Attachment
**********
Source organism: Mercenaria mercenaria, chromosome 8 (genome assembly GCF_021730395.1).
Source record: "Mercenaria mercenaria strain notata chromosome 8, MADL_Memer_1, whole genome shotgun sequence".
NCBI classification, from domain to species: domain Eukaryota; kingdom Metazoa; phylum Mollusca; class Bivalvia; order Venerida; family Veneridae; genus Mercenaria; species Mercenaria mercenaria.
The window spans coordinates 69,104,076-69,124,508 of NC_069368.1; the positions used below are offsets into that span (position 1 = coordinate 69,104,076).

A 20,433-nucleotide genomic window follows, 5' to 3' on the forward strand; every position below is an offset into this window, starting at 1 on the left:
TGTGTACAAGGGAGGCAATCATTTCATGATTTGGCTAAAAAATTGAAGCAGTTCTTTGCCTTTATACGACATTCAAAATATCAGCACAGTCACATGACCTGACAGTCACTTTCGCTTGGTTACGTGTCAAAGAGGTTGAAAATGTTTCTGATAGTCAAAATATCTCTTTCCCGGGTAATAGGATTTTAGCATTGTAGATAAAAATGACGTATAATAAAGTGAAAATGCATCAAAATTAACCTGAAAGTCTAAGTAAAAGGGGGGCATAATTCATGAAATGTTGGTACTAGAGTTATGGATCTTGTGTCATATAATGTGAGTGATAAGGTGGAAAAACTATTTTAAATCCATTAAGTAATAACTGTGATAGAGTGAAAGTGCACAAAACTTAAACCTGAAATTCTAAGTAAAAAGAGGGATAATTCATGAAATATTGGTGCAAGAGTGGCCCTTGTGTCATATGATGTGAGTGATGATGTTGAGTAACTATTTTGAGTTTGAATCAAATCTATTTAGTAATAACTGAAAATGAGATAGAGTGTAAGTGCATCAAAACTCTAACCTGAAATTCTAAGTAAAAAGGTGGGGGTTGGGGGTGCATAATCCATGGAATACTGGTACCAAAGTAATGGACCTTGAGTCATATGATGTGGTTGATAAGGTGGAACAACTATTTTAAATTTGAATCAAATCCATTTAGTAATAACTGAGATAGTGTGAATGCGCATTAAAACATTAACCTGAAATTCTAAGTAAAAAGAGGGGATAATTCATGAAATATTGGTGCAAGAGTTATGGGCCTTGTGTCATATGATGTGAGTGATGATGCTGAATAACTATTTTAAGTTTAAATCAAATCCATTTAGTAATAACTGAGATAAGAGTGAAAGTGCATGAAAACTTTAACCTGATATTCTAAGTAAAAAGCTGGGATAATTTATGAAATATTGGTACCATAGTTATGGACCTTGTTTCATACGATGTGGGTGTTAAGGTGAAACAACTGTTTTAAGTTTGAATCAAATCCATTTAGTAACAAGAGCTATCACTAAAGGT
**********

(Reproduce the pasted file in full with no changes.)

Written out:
Source organism: Mercenaria mercenaria, chromosome 8 (genome assembly GCF_021730395.1).
Source record: "Mercenaria mercenaria strain notata chromosome 8, MADL_Memer_1, whole genome shotgun sequence".
NCBI classification, from domain to species: domain Eukaryota; kingdom Metazoa; phylum Mollusca; class Bivalvia; order Venerida; family Veneridae; genus Mercenaria; species Mercenaria mercenaria.
The window spans coordinates 69,104,076-69,124,508 of NC_069368.1; the positions used below are offsets into that span (position 1 = coordinate 69,104,076).

A 20,433-nucleotide genomic window follows, 5' to 3' on the forward strand; every position below is an offset into this window, starting at 1 on the left:
TGTGTACAAGGGAGGCAATCATTTCATGATTTGGCTAAAAAATTGAAGCAGTTCTTTGCCTTTATACGACATTCAAAATATCAGCACAGTCACATGACCTGACAGTCACTTTCGCTTGGTTACGTGTCAAAGAGGTTGAAAATGTTTCTGATAGTCAAAATATCTCTTTCCCGGGTAATAGGATTTTAGCATTGTAGATAAAAATGACGTATAATAAAGTGAAAATGCATCAAAATTAACCTGAAAGTCTAAGTAAAAGGGGGGCATAATTCATGAAATGTTGGTACTAGAGTTATGGATCTTGTGTCATATAATGTGAGTGATAAGGTGGAAAAACTATTTTAAATCCATTAAGTAATAACTGTGATAGAGTGAAAGTGCACAAAACTTAAACCTGAAATTCTAAGTAAAAAGAGGGATAATTCATGAAATATTGGTGCAAGAGTGGCCCTTGTGTCATATGATGTGAGTGATGATGTTGAGTAACTATTTTGAGTTTGAATCAAATCTATTTAGTAATAACTGAAAATGAGATAGAGTGTAAGTGCATCAAAACTCTAACCTGAAATTCTAAGTAAAAAGGTGGGGGTTGGGGGTGCATAATCCATGGAATACTGGTACCAAAGTAATGGACCTTGAGTCATATGATGTGGTTGATAAGGTGGAACAACTATTTTAAATTTGAATCAAATCCATTTAGTAATAACTGAGATAGTGTGAATGCGCATTAAAACATTAACCTGAAATTCTAAGTAAAAAGAGGGGATAATTCATGAAATATTGGTGCAAGAGTTATGGGCCTTGTGTCATATGATGTGAGTGATGATGCTGAATAACTATTTTAAGTTTAAATCAAATCCATTTAGTAATAACTGAGATAAGAGTGAAAGTGCATGAAAACTTTAACCTGATATTCTAAGTAAAAAGCTGGGATAATTTATGAAATATTGGTACCATAGTTATGGACCTTGTTTCATACGATGTGGGTGTTAAGGTGAAACAACTGTTTTAAGTTTGAATCAAATCCATTTAGTAACAAGAGCTATCACTAAAGGT